The Man of Understanding walks a steady path.  The Man of Understanding walks with consistency.  Hero’s stay the course.  Despite what they are facing, he continues to walk.  “Folly brings joy to one who has no sense, but whoever has understanding (ish tebuna) keeps a straight course.” (Proverbs 15.21)  Are there some people who you avoid because you never know what kind of mood they are in? or how they are going to react to a situation? or what they are going to do?  Are you one of those people?  I really don’t want that kind of reputation and I certainly don’t want to develop that kind of character.  Hero’s have a consistency to their image and their character.  People know what to expect.  Chi Mcbride once says: “A hero is anyone who runs toward something that everyone else is running away from.”  The reason they run forward, is because there is no other option.  Bullfighters have to make the decision, before they ever enter the arena, that their safety comes last.  Firefighters don’t have a decision to make when they see a fire, they have already made it.  The World Trade Center fell 16 years ago.  Without hesitation the Emergency Responders, ran through the doors and up flights of stairs.  They knew their job and never strayed off course. The Man of Understanding is cut from the same cloth. He walks a straight and steady path.  Our hero understands that this way of living brings wisdom and life.  His steadiness is directly related to his purposes.  The deepest beliefs he has.  I have written elsewhere about Proverbs 20.5: “The purposes of a person’s heart are deep waters, but one who has insight (ish tebuna) draws them out.” Needless to say, what we believe in our core will show up in our course.

The Hero of the book of Proverbs, the Man of Understanding, is the character rolled out as an example of who we as men are to become.  Growing into the Man of Understanding, begins with a check of the heart and a life of discipline.  I want to be a hero, but hero’s carry with them scars.  In these area’s, I’ve got some surgery to do.



A Man after God’s Heart: His Sin

1403634417608“Where am I and how did I get here?”  These can be startling questions.

Sleep-walkers, Partying majors in college, and people who lack short term memory have all asked this question.  Sometimes, spiritually, this question can arise; especially when sin is involved.  David had to wonder about this question.  All his struggles are behind him, but now he faces depression and death…”how did I get here?” he wonders.  Well it was a journey that began at home.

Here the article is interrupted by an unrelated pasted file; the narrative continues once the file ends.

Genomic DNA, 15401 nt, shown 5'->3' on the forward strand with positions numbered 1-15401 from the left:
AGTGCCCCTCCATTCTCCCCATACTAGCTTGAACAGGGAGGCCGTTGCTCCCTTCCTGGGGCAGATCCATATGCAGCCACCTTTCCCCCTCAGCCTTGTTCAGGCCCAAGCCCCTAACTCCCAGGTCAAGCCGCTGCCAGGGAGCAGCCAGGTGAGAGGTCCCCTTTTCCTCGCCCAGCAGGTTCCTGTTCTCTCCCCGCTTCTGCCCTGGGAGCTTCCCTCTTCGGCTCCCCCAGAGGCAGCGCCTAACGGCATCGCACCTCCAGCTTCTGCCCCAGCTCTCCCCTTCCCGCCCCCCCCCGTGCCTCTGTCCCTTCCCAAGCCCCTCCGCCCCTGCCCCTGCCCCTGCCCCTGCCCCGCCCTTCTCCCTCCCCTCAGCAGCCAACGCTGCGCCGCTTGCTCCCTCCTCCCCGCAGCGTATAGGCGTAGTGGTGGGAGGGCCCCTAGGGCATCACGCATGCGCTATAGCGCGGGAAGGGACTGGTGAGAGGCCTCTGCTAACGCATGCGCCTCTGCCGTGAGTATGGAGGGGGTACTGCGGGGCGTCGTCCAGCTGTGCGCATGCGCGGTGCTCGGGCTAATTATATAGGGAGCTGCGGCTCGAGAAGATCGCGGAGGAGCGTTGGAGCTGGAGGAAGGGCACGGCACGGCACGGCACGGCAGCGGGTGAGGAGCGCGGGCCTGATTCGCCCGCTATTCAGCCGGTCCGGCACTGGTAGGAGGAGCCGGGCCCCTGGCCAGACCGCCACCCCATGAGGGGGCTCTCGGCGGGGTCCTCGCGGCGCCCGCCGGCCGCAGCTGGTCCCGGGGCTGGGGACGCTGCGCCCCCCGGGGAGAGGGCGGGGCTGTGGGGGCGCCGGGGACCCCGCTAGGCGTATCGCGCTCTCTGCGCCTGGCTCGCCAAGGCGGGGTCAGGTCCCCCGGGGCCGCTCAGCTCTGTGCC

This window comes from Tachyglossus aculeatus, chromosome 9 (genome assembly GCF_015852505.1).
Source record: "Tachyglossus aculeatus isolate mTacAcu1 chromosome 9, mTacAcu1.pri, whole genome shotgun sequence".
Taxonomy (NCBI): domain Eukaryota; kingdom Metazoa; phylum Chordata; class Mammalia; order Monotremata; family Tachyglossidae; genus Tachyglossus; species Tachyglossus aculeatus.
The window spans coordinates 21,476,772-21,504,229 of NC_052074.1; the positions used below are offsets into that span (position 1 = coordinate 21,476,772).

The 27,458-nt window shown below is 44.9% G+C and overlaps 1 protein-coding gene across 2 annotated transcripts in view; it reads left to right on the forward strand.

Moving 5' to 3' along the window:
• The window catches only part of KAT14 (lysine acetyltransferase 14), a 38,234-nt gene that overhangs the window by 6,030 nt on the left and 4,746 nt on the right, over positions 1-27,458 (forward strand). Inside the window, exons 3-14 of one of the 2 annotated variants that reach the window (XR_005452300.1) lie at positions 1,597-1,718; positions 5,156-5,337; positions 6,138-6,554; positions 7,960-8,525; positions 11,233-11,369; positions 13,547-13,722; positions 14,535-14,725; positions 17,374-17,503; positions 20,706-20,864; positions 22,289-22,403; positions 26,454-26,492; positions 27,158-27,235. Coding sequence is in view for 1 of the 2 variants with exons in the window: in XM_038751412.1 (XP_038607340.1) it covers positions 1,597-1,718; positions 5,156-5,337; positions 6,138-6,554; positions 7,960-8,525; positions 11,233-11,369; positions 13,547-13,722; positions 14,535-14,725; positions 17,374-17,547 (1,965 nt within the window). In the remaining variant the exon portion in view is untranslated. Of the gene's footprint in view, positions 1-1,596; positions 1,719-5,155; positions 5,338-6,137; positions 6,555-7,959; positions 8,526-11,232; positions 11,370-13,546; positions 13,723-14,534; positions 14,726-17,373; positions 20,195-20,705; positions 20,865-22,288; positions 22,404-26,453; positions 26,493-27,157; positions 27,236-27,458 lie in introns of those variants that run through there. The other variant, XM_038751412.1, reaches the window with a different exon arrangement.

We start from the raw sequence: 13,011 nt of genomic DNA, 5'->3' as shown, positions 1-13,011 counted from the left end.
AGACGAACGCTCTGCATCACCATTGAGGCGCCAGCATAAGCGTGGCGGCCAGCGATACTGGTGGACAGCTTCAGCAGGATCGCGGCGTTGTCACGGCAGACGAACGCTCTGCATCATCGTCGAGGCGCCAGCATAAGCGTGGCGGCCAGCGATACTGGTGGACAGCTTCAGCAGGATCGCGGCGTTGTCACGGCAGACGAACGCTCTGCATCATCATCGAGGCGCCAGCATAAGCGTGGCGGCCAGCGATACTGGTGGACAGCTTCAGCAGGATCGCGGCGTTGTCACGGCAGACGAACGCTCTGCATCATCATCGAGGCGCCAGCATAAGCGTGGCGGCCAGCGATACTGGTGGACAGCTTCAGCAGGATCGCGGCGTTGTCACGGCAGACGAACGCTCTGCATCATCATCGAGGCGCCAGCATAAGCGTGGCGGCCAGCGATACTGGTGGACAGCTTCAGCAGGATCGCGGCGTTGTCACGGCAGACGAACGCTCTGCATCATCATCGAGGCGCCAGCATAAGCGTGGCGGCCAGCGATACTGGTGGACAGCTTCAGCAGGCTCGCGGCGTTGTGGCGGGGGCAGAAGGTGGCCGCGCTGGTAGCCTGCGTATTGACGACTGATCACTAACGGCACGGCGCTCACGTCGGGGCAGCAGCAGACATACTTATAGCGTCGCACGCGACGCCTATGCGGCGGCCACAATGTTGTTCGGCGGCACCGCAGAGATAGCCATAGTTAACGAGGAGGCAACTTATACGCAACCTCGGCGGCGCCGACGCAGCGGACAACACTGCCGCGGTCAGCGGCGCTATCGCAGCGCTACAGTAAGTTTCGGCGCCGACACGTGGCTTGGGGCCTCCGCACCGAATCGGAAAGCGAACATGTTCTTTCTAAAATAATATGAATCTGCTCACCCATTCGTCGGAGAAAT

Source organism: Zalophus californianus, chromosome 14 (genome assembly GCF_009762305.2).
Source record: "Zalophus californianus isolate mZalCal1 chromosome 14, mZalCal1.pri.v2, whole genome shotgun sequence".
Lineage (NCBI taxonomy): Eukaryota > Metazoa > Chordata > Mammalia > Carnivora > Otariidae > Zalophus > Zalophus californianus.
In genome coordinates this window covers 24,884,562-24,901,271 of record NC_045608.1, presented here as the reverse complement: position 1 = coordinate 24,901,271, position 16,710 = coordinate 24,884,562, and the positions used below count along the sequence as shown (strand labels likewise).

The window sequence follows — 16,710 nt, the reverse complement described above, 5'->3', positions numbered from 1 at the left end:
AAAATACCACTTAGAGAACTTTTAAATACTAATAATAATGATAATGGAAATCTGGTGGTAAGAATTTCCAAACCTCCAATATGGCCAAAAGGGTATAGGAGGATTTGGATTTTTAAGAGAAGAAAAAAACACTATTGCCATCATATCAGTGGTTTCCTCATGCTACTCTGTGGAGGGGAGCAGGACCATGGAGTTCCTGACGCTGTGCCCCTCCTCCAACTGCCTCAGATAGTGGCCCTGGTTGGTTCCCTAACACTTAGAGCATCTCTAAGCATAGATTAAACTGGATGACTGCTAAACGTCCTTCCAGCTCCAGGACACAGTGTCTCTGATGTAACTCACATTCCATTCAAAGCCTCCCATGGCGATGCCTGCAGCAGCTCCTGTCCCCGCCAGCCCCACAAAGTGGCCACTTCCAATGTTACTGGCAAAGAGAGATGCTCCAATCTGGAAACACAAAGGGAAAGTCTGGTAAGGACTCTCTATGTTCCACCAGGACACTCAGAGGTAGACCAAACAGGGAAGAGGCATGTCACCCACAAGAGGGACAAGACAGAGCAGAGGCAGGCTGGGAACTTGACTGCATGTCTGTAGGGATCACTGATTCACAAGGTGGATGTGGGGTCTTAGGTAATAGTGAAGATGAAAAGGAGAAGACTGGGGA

Sin shows up where your aren’t supposed to be.  It was the spring time.  A time when “kings go off to war” (2 Samuel 11.1).  David had sent Joab out with the army, but David stayed in Jerusalem.  The recurring theme of David’s story has been this: he was a king before he was a King.  David had always acted like a King even before the title became his.  Saul on the other hand had the title but not the character.  When Goliath stood before the army of the Lord, it was David, not King Saul whose responsibility it was, who went out to fight.  David was a warrior.  His name was forged through the battles he fought, the wars he waged, and his life as a soldier.  But in this case, he skipped the battle.  He sat this one out.  Instead of wandering among the tents of his soldiers, he wandered around the roof of his palace.  The rooftops of the city spread out beneath him.  There he spied a woman bathing on one of the houses in the lower part of the city. (2)  Temptation presents itself.  Sin arrives when we aren’t where we are supposed to be.  David should have been at war, instead he is on is roof.  He is on the computer at 2 am instead of in bed.  He has multiple tabs open on his browser instead of just checking his e-mail.  He has driven across town to the gas station near the club, when he should have gone to Walmart down the street.  Sin always finds us when we aren’t where we are supposed to be.  God told Cain in Genesis 4: “sin is crouching at your door.”  Cain’s heart wasn’t in the right place, and soon they would head out to a field where he would kill his brother Abel.  Sin is ready and waiting to get us when we veer from where we should be.  David learned that lesson.